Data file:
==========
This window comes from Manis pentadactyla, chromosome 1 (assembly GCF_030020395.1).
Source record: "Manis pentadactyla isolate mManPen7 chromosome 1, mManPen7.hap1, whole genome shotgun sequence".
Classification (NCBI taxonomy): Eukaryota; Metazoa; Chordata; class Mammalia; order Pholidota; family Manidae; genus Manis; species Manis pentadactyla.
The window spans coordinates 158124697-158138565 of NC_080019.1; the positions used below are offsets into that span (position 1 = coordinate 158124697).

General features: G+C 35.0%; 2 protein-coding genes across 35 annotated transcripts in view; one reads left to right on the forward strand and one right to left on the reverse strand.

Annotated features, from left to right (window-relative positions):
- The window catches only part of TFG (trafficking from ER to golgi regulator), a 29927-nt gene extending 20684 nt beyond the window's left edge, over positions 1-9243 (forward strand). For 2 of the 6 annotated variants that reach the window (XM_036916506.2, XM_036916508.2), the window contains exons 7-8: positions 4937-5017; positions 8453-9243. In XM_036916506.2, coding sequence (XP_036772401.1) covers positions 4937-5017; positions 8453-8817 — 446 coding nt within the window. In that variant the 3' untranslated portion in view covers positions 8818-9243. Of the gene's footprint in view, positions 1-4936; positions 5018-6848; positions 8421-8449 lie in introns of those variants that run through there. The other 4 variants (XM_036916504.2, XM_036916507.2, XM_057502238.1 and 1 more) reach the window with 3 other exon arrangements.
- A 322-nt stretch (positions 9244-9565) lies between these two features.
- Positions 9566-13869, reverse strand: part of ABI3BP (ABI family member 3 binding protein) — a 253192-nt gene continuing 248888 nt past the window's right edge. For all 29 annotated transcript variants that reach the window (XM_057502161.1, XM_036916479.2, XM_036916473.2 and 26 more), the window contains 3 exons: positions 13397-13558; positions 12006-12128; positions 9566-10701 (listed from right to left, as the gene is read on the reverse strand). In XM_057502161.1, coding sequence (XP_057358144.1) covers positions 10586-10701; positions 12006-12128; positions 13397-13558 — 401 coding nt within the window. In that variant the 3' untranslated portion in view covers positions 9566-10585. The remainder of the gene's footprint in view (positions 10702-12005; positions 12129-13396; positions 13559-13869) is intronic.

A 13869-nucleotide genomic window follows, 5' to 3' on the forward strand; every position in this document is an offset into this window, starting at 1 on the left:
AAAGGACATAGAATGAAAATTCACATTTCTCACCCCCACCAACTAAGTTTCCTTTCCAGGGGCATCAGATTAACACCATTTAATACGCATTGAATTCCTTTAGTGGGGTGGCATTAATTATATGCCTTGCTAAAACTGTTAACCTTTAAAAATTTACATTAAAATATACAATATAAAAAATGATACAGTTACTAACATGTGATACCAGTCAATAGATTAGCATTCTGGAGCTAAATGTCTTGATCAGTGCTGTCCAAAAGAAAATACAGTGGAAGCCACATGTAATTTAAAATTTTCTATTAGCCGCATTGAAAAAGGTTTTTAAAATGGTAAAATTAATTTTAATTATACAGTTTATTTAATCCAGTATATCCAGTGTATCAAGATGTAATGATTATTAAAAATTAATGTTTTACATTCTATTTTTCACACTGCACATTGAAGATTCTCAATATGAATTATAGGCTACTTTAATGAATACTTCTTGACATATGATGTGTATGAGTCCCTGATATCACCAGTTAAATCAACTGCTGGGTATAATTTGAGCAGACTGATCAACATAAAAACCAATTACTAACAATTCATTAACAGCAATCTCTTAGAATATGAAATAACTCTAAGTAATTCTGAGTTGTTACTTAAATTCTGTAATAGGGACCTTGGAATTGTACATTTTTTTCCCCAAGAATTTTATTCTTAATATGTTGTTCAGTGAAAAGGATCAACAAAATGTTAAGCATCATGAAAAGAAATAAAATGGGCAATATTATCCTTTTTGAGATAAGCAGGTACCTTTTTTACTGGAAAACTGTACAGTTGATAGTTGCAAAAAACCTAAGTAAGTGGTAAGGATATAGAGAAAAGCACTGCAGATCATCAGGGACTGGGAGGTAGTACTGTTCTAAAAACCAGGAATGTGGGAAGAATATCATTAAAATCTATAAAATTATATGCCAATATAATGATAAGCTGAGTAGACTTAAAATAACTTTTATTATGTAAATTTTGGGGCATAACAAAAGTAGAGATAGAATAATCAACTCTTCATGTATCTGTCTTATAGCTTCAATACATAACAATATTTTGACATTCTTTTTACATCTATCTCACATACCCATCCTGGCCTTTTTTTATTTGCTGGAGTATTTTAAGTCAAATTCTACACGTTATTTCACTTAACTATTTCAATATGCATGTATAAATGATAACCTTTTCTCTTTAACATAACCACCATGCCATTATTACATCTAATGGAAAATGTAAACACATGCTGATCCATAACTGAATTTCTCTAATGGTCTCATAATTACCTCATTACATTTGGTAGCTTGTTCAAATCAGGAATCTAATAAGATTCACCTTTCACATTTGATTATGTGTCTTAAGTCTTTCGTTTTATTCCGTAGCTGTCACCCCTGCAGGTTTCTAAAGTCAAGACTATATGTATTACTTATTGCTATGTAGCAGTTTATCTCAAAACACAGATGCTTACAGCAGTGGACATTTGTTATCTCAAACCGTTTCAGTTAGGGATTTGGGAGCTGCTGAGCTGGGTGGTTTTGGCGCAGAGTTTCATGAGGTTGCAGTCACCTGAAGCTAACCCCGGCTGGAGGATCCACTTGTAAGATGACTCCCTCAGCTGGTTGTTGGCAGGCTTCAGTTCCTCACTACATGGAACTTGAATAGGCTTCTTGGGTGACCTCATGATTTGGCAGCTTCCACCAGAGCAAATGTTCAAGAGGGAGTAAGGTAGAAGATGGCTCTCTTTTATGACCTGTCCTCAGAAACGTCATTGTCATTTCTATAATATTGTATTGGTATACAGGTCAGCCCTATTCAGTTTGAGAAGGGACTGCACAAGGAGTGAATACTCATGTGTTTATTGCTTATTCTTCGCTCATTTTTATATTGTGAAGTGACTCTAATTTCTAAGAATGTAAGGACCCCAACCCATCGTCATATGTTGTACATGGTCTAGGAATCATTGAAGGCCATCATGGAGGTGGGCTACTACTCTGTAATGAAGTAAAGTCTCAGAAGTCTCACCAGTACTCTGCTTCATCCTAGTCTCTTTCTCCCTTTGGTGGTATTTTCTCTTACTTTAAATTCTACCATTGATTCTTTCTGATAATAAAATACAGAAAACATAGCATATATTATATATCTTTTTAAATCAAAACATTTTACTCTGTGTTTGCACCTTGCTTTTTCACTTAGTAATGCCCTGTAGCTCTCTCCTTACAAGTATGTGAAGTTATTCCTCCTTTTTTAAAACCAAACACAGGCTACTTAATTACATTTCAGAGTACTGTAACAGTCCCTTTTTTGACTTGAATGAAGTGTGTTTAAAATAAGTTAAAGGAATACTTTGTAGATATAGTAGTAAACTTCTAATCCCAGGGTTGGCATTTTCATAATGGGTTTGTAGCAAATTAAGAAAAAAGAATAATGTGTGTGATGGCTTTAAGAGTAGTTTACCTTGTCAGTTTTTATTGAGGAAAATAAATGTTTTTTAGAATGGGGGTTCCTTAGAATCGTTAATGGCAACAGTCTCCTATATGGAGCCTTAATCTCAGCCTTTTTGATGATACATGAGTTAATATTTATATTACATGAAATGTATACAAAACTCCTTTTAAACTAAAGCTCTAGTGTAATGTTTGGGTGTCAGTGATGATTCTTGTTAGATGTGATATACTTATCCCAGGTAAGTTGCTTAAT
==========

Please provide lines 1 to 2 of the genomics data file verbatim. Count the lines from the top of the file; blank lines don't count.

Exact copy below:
This window comes from Manis pentadactyla, chromosome 1 (assembly GCF_030020395.1).
Source record: "Manis pentadactyla isolate mManPen7 chromosome 1, mManPen7.hap1, whole genome shotgun sequence".